You? You, my sweet baby bunny? There is no way you can be five years old today. It’s not possible that it has been five years since I, bursting with child, ascended the very steep hill from the ice-covered parking lot (which was cheaper than the covered garage) to the hospital birthing center to get you out. Not possible it’s been five years since we brought you home, just 14 hours after you were born, right in time for you to meet Young J (your lifelong friend and great admirer) and for me to put him to bed with a lullaby.

So much has happened since then, Young A. Most recently, you learned how to read, even though we kept doubting you knew and thought you were just memorizing your books. Then this weekend you cracked open a fortune cookie and read your fortune all by yourself. “Now is a good time to finish up old tasks,” you read, with a satisfied, cookie-flecked grin.

Old tasks. What old tasks can you possibly attend to, my baby boy? Perhaps you could learn to stop crapping your pants when you’re having too good a time to take a break. Or maybe you can get back to finishing your milk again, my picky little bugger. Perhaps you can let your long-suffering big brother give you a kiss goodnight again, instead of the hugs you cruelly limit him to lately.

None of this comes close to evoking a true picture of you, my dear, sweet Young A. When you aren’t whacking your brother on the head, or inadvertently hurting your parents, you happen to be the nicest, most loving, eagerest to help and most empathetic little person. You adore learning. You love to cook. And dance. And make up songs which rhyme, even when you have to scat your way through three-quarters of the line.

You aren’t someone I would ever want to hurt in any way. And yet, without meaning to, I did. I got sick, and that made you worry about me. I’m not sick right now, but the memory of it is recent enough for you to still talk about it, to still nervously pick at your thumbs or your lips until they bleed, to mention dreams of monsters keeping you up at night (even if they aren’t, really, that we can tell). I could apologize forever for the uncertainty this caused, the way my illness shook your foundation. But it wouldn’t help, not really, because you’ve  lost some measure of faith in me and it seems impossible it will ever return.

Tomorrow you will wake up, and see the birthday banner we hung for you. You’ll open some presents and maybe eat some cake for breakfast. And then I’ll need to do something I haven’t done, improbably, ever. I’ll have to go to work on my kid’s birthday. You don’t have school, and you’ll go on a fun outing with your brother and a lovely babysitter. God knows, I’m not the first parent in the world to face this. I know. But I’m trying to get all the crying out of the way tonight. For your sake, and mine. You don’t need to see me diminished in any way, if I can possibly help it. If it takes all year, I will make you trust in me again.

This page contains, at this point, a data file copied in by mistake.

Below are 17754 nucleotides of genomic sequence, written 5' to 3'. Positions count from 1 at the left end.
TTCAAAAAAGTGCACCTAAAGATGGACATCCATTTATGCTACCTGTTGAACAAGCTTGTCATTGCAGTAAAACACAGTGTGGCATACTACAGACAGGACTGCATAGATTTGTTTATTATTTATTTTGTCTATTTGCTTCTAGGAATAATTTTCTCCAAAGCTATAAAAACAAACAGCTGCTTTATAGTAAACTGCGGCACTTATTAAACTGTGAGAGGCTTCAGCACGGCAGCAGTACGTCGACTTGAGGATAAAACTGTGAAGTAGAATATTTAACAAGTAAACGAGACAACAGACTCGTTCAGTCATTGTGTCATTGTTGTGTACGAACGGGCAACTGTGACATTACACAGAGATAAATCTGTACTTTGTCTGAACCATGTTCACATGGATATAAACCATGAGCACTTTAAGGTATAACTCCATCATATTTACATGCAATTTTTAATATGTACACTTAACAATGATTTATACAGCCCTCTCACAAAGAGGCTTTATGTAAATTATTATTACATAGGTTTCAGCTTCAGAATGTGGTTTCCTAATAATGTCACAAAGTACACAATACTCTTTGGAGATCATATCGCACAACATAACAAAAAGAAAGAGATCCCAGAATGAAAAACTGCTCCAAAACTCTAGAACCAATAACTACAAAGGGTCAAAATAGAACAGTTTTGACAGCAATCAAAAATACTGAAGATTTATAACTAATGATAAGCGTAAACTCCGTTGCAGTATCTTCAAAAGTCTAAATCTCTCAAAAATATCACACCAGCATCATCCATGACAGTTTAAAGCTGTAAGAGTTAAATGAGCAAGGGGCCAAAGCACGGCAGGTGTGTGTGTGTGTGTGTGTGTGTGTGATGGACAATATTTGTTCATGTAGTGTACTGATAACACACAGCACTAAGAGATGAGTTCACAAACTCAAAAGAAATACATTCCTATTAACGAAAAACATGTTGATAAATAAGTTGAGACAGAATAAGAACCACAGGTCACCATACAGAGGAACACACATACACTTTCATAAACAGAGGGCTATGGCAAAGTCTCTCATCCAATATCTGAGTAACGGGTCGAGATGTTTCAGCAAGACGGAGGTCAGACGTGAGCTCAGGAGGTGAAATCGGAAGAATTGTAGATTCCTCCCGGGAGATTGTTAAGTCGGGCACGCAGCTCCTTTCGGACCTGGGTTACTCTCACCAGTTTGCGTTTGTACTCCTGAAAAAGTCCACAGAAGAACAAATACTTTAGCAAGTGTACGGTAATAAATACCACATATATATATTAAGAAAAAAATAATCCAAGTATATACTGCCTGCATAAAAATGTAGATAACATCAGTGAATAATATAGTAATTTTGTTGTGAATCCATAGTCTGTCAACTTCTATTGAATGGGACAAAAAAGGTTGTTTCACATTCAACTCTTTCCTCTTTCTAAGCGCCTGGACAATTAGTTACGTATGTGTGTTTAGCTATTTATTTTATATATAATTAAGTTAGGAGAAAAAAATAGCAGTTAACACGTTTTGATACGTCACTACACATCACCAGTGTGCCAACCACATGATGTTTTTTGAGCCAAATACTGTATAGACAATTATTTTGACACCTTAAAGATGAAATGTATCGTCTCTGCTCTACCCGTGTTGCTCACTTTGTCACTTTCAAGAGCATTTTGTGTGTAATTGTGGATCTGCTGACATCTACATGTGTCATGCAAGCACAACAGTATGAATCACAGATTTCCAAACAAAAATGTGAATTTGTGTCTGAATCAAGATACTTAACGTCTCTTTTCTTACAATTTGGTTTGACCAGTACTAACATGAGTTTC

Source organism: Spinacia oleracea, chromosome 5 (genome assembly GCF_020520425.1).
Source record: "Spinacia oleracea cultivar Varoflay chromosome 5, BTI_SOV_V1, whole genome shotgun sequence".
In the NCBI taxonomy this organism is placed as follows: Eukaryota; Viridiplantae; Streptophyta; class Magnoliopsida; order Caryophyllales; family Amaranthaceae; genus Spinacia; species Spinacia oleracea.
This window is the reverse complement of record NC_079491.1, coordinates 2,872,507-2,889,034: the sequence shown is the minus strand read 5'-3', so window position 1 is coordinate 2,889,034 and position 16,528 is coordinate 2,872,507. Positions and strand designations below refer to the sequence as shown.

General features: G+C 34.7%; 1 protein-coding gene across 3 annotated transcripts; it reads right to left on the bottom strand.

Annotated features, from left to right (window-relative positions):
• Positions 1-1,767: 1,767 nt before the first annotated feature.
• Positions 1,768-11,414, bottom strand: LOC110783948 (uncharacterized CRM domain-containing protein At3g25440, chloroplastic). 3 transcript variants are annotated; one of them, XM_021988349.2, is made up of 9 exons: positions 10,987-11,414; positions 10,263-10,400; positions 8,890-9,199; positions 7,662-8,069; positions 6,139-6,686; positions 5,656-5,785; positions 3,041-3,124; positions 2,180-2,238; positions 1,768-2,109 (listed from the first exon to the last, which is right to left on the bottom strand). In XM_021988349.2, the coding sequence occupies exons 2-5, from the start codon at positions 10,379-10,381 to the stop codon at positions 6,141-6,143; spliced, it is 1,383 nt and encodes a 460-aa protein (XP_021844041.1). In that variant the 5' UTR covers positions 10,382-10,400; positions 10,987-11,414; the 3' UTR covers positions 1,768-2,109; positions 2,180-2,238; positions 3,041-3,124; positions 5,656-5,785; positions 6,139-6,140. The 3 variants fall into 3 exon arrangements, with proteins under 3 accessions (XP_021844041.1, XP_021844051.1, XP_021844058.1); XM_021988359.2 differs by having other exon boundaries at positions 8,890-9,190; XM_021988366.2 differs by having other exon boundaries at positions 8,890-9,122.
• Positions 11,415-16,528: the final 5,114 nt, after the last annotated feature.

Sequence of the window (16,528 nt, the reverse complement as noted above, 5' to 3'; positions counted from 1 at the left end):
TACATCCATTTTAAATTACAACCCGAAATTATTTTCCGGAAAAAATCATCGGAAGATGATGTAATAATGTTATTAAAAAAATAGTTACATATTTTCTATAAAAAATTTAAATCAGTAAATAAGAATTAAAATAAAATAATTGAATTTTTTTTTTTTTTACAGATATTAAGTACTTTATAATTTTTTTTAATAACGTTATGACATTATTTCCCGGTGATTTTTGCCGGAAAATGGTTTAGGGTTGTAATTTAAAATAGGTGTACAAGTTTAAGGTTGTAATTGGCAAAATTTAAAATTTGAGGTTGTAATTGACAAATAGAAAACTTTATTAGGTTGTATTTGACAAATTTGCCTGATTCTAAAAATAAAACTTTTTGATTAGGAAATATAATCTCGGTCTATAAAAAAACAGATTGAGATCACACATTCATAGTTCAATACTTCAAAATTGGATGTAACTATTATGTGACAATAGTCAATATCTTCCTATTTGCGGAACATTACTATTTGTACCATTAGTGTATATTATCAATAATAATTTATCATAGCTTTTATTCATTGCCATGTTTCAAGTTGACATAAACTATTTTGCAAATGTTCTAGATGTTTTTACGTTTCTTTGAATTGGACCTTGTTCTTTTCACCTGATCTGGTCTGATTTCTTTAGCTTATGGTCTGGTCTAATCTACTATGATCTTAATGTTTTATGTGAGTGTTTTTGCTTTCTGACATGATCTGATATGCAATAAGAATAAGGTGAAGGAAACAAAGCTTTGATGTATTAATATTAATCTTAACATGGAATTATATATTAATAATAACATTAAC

And yes – I’ll go to work, because you have informed me you want to take another trip on an airplane this year, and you know I will earn money that can make that happen. I will go to work to earn wings for you, for all of us.


The future is now


Power Plant Sunset, by Peter Kirkeskov Rasmussen on Flickr, licensed under Creative Commons

The future was when I stopped waiting for the email to come in to HR stating that my work email could be activated. It was supposed to come at noon. It may have arrived at 12:05. I should not have gotten to HR early. After that, I had to take a form to one office to get my email activated but still had to trot across campus to get my ID card. This is how a career restarts – not with a bang but a round of bureaucratic errands.

Have I done work? I have redirected a few people lost in the stacks, because that is what my office looks out on:


That isn’t what I was hired to do, of course (contrary to what a lot of people think library work consists of). But in a library it’s never a bad idea to be helpful, even if that essentially involves reminding people the order of the letters in the alphabet. Repeatedly.

I did finally get email and reach out to the people I’m supposed to be helping (students and faculty). I got a couple nibbles right away, which was good, even though one of them seems poised to turn into a cautionary tale. Today I will meet with a professor of economics who is poised to unleash 48 of her students on the library with a need for 30 years of time series data that may be impossible to find. I get to convince her that won’t be a good use of anyone’s time, in a way that doesn’t sound like I am primarily concerned about the well-being of the library staff they’ll hound to death if they are given this impossible assignment. My office doesn’t look out onto an outside view, but hers is in a basement, so my empathy is already summoned.

Speaking of basements, the college where I am working has a fun network of underground tunnels that get you from building to building without encountering the elements. (I should ask my colleagues if the tunnels were originally intended for civil defense.) Yesterday in the tunnel I passed someone who is on the faculty now, but years ago taught some great gym classes I took at my former place of employment. She remembered me right away. She encouraged me to go to fitness classes. I hemmed and hawed. It’s my first week. I don’t even have a babysitter yet. I’m just here for the semester.